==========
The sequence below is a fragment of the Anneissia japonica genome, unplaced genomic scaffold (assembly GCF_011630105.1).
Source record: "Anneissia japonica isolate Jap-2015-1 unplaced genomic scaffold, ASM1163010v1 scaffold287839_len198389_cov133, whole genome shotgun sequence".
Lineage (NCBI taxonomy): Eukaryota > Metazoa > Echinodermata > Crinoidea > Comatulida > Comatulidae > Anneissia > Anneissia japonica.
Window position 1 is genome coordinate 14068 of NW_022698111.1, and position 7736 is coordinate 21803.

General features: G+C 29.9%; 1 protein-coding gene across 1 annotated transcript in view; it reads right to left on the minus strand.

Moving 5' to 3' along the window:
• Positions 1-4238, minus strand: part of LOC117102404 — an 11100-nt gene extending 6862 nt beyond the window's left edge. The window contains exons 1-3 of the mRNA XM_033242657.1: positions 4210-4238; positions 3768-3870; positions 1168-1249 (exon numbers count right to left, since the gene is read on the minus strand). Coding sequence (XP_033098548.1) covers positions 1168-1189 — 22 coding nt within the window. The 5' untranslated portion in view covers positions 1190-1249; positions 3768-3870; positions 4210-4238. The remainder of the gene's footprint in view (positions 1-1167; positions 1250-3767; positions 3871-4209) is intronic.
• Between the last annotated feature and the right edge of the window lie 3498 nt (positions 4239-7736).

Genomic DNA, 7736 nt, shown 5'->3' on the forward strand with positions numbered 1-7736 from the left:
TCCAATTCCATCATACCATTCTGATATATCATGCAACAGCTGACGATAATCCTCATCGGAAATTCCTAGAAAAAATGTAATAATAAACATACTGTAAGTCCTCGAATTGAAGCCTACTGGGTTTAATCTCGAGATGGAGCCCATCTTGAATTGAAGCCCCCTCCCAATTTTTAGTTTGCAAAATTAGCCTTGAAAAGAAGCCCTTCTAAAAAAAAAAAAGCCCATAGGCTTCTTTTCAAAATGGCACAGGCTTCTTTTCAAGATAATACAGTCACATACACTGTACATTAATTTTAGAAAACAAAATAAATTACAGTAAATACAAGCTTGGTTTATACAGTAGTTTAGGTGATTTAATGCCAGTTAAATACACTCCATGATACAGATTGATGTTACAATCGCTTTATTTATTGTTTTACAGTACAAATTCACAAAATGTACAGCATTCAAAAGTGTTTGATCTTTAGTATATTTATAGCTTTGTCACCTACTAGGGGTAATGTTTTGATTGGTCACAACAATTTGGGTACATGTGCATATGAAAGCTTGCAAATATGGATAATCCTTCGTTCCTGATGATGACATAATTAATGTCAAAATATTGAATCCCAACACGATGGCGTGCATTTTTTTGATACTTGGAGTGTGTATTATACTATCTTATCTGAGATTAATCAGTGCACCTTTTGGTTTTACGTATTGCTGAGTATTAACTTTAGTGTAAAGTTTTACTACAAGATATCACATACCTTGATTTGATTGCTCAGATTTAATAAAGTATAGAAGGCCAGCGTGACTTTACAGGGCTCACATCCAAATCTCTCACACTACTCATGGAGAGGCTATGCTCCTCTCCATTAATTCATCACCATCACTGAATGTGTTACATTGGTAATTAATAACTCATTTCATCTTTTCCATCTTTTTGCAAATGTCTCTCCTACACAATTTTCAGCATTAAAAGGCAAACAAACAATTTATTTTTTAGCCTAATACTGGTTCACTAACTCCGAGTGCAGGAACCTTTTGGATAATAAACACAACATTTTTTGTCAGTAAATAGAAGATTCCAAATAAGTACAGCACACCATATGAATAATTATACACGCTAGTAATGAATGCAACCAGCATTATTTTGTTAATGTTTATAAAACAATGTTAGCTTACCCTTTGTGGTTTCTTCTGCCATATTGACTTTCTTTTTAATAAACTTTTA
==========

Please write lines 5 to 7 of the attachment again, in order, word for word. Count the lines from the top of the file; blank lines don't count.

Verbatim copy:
General features: G+C 29.9%; 1 protein-coding gene across 1 annotated transcript in view; it reads right to left on the minus strand.

Moving 5' to 3' along the window:
• Positions 1-4238, minus strand: part of LOC117102404 — an 11100-nt gene extending 6862 nt beyond the window's left edge. The window contains exons 1-3 of the mRNA XM_033242657.1: positions 4210-4238; positions 3768-3870; positions 1168-1249 (exon numbers count right to left, since the gene is read on the minus strand). Coding sequence (XP_033098548.1) covers positions 1168-1189 — 22 coding nt within the window. The 5' untranslated portion in view covers positions 1190-1249; positions 3768-3870; positions 4210-4238. The remainder of the gene's footprint in view (positions 1-1167; positions 1250-3767; positions 3871-4209) is intronic.